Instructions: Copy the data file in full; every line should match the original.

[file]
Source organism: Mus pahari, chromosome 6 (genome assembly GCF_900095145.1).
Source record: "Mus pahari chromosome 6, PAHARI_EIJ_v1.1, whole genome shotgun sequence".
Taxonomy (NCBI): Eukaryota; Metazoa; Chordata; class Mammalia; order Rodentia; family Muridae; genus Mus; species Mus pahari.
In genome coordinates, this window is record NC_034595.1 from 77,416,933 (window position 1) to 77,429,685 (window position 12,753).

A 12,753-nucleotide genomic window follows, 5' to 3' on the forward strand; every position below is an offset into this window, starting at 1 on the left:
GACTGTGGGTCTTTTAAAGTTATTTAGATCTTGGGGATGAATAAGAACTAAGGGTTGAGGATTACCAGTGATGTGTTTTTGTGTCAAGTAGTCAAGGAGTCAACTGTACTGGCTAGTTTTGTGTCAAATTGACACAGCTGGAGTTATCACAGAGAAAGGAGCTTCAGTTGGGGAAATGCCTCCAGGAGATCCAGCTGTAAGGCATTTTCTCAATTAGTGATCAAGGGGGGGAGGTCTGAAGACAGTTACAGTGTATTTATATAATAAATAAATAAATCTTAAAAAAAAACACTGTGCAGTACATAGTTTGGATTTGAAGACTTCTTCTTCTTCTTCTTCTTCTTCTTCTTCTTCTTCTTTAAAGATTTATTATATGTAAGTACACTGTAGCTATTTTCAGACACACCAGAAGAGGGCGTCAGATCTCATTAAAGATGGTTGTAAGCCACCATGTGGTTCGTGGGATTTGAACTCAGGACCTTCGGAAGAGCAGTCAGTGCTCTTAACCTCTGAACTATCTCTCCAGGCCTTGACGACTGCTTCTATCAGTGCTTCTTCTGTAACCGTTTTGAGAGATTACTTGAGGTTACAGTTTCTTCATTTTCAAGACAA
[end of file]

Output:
Source organism: Mus pahari, chromosome 6 (genome assembly GCF_900095145.1).
Source record: "Mus pahari chromosome 6, PAHARI_EIJ_v1.1, whole genome shotgun sequence".
Taxonomy (NCBI): Eukaryota; Metazoa; Chordata; class Mammalia; order Rodentia; family Muridae; genus Mus; species Mus pahari.
In genome coordinates, this window is record NC_034595.1 from 77,416,933 (window position 1) to 77,429,685 (window position 12,753).

A 12,753-nucleotide genomic window follows, 5' to 3' on the forward strand; every position below is an offset into this window, starting at 1 on the left:
GACTGTGGGTCTTTTAAAGTTATTTAGATCTTGGGGATGAATAAGAACTAAGGGTTGAGGATTACCAGTGATGTGTTTTTGTGTCAAGTAGTCAAGGAGTCAACTGTACTGGCTAGTTTTGTGTCAAATTGACACAGCTGGAGTTATCACAGAGAAAGGAGCTTCAGTTGGGGAAATGCCTCCAGGAGATCCAGCTGTAAGGCATTTTCTCAATTAGTGATCAAGGGGGGGAGGTCTGAAGACAGTTACAGTGTATTTATATAATAAATAAATAAATCTTAAAAAAAAACACTGTGCAGTACATAGTTTGGATTTGAAGACTTCTTCTTCTTCTTCTTCTTCTTCTTCTTCTTCTTCTTTAAAGATTTATTATATGTAAGTACACTGTAGCTATTTTCAGACACACCAGAAGAGGGCGTCAGATCTCATTAAAGATGGTTGTAAGCCACCATGTGGTTCGTGGGATTTGAACTCAGGACCTTCGGAAGAGCAGTCAGTGCTCTTAACCTCTGAACTATCTCTCCAGGCCTTGACGACTGCTTCTATCAGTGCTTCTTCTGTAACCGTTTTGAGAGATTACTTGAGGTTACAGTTTCTTCATTTTCAAGACAA